North Lindsay Street and The Howff: Work in Progress Part VI An Interim Proposition

Posted in PhD by Cameron McEwan on April 6, 2011
Left looking East; right looking West”]

North Lindsay Street and The Howff: Work in Progress Part IV The Site Plan

Posted in PhD by Cameron McEwan on April 6, 2011
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Temporal Thinking and Serial Form

Posted in PhD by Cameron McEwan on January 28, 2011
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Study for an urban design proposition on North Lindsay Street, Dundee. Freud’s repressed thoughts are superimposed over an historic photograph of Lindsay Street, above which is positioned an unrealised prison complex for Dundee. Seriality is implied as both a critical reflective practice; and formal design operation.

Dissolution of Scale Montage Panels

Posted in PhD by Cameron McEwan on November 1, 2010

McEwan, C. (2010) Dissolution of Scale Montage Panels; with model view

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Argument for Analogy: a poster presentation prepared for a Research Summer School in Aberdeen

Posted in PhD by Cameron McEwan on September 9, 2010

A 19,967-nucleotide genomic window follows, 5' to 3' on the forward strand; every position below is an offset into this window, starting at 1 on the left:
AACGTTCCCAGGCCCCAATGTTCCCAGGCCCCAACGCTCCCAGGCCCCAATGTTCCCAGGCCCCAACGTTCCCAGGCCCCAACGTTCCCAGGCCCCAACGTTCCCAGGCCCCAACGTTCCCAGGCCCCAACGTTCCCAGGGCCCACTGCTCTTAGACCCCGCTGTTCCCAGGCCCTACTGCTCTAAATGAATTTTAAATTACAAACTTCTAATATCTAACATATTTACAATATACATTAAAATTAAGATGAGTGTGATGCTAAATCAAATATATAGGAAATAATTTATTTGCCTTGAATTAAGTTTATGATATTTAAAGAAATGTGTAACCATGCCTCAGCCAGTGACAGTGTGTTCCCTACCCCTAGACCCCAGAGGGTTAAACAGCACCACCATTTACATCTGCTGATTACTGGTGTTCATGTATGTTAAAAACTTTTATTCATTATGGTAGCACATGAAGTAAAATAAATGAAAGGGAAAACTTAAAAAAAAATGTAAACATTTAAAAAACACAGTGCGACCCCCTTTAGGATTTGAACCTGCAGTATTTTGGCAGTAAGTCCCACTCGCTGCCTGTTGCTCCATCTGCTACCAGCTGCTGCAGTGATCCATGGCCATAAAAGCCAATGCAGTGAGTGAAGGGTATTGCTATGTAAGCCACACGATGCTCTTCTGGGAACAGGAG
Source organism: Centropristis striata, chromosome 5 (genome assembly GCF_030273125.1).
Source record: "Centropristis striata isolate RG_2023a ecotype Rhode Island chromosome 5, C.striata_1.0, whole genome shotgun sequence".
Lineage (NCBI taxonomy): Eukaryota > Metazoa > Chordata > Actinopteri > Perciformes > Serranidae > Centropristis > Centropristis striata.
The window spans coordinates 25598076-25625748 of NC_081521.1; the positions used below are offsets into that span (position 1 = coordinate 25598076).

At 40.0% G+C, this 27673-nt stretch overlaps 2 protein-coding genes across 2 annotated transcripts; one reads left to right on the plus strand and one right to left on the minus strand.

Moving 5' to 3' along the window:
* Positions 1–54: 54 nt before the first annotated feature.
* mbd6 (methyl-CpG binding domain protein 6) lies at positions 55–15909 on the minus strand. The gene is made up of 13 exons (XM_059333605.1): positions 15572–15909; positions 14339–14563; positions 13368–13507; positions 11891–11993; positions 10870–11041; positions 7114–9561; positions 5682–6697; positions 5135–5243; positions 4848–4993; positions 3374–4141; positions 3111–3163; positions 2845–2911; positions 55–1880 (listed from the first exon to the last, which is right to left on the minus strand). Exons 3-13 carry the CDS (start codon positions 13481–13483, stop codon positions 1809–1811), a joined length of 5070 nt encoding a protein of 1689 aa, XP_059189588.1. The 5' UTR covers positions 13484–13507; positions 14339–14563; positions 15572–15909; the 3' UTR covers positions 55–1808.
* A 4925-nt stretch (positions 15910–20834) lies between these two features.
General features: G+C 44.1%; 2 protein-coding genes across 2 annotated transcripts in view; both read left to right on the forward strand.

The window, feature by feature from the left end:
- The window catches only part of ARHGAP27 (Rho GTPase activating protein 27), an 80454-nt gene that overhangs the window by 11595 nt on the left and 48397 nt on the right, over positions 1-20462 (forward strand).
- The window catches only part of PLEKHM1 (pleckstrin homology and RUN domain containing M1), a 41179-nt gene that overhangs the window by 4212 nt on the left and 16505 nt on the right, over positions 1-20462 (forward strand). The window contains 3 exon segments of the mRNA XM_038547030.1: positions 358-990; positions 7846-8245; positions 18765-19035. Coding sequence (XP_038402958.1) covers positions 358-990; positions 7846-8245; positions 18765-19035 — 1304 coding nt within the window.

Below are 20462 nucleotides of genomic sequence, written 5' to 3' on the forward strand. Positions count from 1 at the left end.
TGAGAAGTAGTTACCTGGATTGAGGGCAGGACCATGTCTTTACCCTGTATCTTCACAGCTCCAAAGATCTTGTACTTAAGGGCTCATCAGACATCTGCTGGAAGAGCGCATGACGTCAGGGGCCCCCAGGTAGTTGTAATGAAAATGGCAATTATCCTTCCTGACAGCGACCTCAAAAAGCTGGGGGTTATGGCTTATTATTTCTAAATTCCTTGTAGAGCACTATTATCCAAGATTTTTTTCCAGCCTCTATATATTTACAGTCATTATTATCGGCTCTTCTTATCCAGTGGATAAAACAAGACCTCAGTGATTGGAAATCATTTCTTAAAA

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Analogy is concerned with making correspondences between unlike things; and in doing so liberates the mind, providing a framework to establish measurable connections from a tacit presence. The aim of this design-led PhD is to develop analogy as a critical and creative urban design and research method, in order to advance an approach that has hitherto not been fully elaborated.

A conceit to critique the city as an artefact: Glasgow as Dark City

Posted in PhD by Cameron McEwan on August 4, 2010
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A conceit to critique the city as an artefact: City Plan

Posted in PhD by Cameron McEwan on August 4, 2010
Fragments of Glasgow, Edinburgh and Dark City are montaged together from aerial photographs to suggest the urban grain”]